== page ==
Sitagliptin gives insulin a boost so that more sugar can be processed out of the bloodstream. The drug appears to be safe for use by HIV-positive people at risk for diabetes.
People with HIV have an elevated risk of heart attacks, diabetes and insulin problems. To compound matters, there are not many drug options to prevent those secondary problems because of concerns that they will weaken the immune system.
But a new study by researchers at Washington University School of Medicine in St. Louis has shown that a diabetes drug appears to be safe in HIV-infected patients and does not adversely affect their immune systems.
The research appeared in the February issue of the Journal of Clinical Endocrinology & Metabolism.
“The drug we studied, sitagliptin, was developed for type 2 diabetes and has been on the market since 2006, but it hadn’t been tested for safety in HIV,” says senior investigator Kevin E. Yarasheski, PhD. “In our small study, the drug seems to be safe. Now, it needs to be tested in people who are HIV positive and have metabolic problems to see whether it can reduce their likelihood of developing diabetes.”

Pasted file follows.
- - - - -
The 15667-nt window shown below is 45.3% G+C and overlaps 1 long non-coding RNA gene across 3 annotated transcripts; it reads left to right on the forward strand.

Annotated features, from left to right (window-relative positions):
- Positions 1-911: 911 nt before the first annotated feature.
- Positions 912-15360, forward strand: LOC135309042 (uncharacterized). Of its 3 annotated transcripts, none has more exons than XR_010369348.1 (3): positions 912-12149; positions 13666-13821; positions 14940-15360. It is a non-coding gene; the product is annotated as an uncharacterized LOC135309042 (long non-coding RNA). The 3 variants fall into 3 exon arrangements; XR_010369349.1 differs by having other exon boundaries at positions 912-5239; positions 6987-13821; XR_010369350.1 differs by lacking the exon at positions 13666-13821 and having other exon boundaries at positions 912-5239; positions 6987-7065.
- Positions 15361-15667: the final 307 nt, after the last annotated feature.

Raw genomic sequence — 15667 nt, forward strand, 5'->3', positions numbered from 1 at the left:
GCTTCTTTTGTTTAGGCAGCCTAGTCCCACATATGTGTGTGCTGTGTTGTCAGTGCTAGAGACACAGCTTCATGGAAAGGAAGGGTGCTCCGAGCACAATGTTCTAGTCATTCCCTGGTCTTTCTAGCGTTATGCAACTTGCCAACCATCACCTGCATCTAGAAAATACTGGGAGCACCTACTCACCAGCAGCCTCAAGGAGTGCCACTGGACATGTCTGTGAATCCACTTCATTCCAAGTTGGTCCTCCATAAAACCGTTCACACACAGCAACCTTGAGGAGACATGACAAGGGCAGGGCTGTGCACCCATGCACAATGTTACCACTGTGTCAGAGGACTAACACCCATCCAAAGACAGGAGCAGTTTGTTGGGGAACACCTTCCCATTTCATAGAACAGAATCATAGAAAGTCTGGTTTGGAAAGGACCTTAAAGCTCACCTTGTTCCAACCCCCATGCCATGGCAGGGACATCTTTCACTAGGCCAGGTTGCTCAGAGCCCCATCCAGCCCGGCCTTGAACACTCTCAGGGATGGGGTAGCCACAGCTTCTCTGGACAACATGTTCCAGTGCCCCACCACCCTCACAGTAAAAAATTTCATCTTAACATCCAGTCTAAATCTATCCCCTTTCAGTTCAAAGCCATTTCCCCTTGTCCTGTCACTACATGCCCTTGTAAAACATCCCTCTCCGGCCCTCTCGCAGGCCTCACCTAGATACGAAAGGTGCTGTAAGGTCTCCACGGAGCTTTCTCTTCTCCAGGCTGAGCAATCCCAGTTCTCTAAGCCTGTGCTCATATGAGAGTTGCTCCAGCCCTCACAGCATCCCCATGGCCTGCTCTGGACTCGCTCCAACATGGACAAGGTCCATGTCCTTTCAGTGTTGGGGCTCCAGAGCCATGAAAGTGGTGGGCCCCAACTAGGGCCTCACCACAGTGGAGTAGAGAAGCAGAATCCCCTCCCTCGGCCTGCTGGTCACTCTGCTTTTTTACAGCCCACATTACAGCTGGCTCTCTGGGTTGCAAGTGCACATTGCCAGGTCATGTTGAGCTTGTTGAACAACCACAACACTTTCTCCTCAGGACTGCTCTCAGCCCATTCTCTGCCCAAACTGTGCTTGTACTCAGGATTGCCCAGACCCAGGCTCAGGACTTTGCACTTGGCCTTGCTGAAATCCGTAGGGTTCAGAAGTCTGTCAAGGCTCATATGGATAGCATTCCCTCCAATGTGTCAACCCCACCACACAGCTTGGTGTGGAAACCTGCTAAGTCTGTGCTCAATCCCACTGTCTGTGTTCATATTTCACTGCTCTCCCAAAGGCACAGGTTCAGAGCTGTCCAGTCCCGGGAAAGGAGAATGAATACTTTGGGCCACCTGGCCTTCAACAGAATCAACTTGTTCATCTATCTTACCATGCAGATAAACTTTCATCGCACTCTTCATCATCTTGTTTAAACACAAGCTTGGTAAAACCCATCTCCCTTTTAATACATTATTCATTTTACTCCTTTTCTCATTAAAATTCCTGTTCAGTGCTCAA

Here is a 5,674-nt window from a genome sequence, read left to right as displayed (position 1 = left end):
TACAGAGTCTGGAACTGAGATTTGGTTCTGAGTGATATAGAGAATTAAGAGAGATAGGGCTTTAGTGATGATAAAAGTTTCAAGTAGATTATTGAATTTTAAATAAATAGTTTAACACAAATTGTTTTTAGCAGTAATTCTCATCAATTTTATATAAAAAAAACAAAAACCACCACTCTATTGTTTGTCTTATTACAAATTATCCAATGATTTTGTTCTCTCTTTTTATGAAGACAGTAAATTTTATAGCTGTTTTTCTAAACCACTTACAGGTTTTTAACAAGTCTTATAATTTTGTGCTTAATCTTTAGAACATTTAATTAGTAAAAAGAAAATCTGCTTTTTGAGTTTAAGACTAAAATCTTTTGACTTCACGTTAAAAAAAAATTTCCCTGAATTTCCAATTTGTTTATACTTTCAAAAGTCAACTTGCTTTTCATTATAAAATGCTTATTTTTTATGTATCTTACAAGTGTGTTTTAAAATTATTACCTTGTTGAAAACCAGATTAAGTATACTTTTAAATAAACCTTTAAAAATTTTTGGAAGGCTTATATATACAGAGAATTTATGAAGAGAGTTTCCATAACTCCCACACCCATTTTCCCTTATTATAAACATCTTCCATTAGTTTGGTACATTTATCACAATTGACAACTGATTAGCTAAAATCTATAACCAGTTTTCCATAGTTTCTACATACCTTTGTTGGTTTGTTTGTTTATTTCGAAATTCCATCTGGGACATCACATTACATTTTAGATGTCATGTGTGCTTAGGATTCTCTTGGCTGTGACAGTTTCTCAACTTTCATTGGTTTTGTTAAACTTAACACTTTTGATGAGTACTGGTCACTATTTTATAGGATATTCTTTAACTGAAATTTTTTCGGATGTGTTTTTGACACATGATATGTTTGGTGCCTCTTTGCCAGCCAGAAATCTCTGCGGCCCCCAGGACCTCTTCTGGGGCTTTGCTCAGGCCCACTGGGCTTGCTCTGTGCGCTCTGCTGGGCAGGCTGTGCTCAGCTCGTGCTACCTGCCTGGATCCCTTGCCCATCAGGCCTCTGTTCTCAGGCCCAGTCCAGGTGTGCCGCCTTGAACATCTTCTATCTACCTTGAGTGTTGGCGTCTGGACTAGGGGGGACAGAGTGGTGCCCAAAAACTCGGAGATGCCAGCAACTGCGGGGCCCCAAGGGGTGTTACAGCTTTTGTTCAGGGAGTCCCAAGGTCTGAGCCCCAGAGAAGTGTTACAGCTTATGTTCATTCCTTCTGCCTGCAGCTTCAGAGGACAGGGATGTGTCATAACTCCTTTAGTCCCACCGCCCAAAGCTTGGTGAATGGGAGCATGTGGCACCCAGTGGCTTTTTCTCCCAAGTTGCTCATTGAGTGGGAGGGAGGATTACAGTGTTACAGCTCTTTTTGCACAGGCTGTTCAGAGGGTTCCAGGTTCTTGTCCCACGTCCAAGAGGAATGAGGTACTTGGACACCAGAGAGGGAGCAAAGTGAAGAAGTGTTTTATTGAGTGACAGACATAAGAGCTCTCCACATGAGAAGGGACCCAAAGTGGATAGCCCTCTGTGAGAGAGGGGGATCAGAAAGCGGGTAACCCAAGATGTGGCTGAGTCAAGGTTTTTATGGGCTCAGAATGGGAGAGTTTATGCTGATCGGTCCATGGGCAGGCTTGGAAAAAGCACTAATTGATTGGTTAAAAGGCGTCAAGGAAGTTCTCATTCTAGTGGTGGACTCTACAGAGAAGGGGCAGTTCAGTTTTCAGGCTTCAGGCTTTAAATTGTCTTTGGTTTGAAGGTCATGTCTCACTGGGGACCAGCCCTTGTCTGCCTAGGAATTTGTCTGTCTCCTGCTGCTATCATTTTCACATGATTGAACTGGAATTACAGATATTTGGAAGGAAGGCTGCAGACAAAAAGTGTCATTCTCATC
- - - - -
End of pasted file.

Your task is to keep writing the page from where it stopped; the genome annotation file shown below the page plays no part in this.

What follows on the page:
Most people with HIV are treated with drug “cocktails” that keep levels of the virus low. The use of these drug combinations means that HIV is no longer a death sentence for most patients and can be managed as a chronic condition.
However, living with HIV and the required drug therapy increases the risk for cholesterol abnormalities and diabetes, and those problems elevate the risk for heart disease. The result is that patients taking therapy for HIV infection are almost twice as likely as the rest of the population to develop diabetes or have a heart attack, often at a young age, highlighting the need for safe and more effective treatments.
The study involved 20 HIV-positive male and female volunteers already taking HIV-drug cocktails to stabilize their immune systems. In addition, the participants either received sitagliptin or an inactive placebo for up to six months. Throughout the study, researchers assessed immune function by a standard measure: counting levels of a key immune cell called CD4+ T-cell.
“Everyone came into the study with a viral load below the level that could be detected, and they all had healthy CD4 counts,” Yarasheski explains. “Their viral loads remained undetectable throughout the study, and their CD4 counts did not decline.”